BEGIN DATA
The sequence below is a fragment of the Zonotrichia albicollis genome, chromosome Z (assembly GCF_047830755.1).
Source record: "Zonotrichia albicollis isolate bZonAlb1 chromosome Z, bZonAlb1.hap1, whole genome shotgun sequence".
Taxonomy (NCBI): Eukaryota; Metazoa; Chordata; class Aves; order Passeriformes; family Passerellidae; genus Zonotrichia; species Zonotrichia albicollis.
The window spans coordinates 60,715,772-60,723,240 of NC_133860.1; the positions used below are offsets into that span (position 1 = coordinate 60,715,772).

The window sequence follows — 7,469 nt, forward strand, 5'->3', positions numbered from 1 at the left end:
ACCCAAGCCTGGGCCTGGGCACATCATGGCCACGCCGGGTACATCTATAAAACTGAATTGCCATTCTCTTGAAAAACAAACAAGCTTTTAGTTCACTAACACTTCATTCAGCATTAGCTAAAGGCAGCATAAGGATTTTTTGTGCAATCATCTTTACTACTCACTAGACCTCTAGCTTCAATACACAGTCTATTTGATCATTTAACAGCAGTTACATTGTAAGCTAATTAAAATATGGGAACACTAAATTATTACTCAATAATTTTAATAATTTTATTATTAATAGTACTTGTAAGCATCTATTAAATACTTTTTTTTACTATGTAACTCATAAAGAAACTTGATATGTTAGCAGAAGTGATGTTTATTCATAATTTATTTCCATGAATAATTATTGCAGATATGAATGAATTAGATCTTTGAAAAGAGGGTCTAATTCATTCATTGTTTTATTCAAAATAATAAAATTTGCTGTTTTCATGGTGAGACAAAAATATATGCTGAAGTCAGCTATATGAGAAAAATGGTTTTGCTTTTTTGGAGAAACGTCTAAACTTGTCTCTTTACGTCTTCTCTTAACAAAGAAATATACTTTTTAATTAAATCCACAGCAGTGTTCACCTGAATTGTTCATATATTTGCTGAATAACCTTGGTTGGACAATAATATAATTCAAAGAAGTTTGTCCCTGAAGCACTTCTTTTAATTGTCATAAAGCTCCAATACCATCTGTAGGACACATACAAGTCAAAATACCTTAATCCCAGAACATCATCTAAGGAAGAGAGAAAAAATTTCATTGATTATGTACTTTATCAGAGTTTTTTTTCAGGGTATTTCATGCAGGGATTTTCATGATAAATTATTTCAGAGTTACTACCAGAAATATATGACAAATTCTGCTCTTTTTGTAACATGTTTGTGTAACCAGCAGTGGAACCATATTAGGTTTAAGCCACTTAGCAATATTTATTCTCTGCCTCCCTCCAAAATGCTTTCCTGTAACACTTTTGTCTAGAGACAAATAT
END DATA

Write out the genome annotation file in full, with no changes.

The sequence below is a fragment of the Zonotrichia albicollis genome, chromosome Z (assembly GCF_047830755.1).
Source record: "Zonotrichia albicollis isolate bZonAlb1 chromosome Z, bZonAlb1.hap1, whole genome shotgun sequence".
Taxonomy (NCBI): Eukaryota; Metazoa; Chordata; class Aves; order Passeriformes; family Passerellidae; genus Zonotrichia; species Zonotrichia albicollis.
The window spans coordinates 60,715,772-60,723,240 of NC_133860.1; the positions used below are offsets into that span (position 1 = coordinate 60,715,772).

The window sequence follows — 7,469 nt, forward strand, 5'->3', positions numbered from 1 at the left end:
ACCCAAGCCTGGGCCTGGGCACATCATGGCCACGCCGGGTACATCTATAAAACTGAATTGCCATTCTCTTGAAAAACAAACAAGCTTTTAGTTCACTAACACTTCATTCAGCATTAGCTAAAGGCAGCATAAGGATTTTTTGTGCAATCATCTTTACTACTCACTAGACCTCTAGCTTCAATACACAGTCTATTTGATCATTTAACAGCAGTTACATTGTAAGCTAATTAAAATATGGGAACACTAAATTATTACTCAATAATTTTAATAATTTTATTATTAATAGTACTTGTAAGCATCTATTAAATACTTTTTTTTACTATGTAACTCATAAAGAAACTTGATATGTTAGCAGAAGTGATGTTTATTCATAATTTATTTCCATGAATAATTATTGCAGATATGAATGAATTAGATCTTTGAAAAGAGGGTCTAATTCATTCATTGTTTTATTCAAAATAATAAAATTTGCTGTTTTCATGGTGAGACAAAAATATATGCTGAAGTCAGCTATATGAGAAAAATGGTTTTGCTTTTTTGGAGAAACGTCTAAACTTGTCTCTTTACGTCTTCTCTTAACAAAGAAATATACTTTTTAATTAAATCCACAGCAGTGTTCACCTGAATTGTTCATATATTTGCTGAATAACCTTGGTTGGACAATAATATAATTCAAAGAAGTTTGTCCCTGAAGCACTTCTTTTAATTGTCATAAAGCTCCAATACCATCTGTAGGACACATACAAGTCAAAATACCTTAATCCCAGAACATCATCTAAGGAAGAGAGAAAAAATTTCATTGATTATGTACTTTATCAGAGTTTTTTTTCAGGGTATTTCATGCAGGGATTTTCATGATAAATTATTTCAGAGTTACTACCAGAAATATATGACAAATTCTGCTCTTTTTGTAACATGTTTGTGTAACCAGCAGTGGAACCATATTAGGTTTAAGCCACTTAGCAATATTTATTCTCTGCCTCCCTCCAAAATGCTTTCCTGTAACACTTTTGTCTAGAGACAAATAT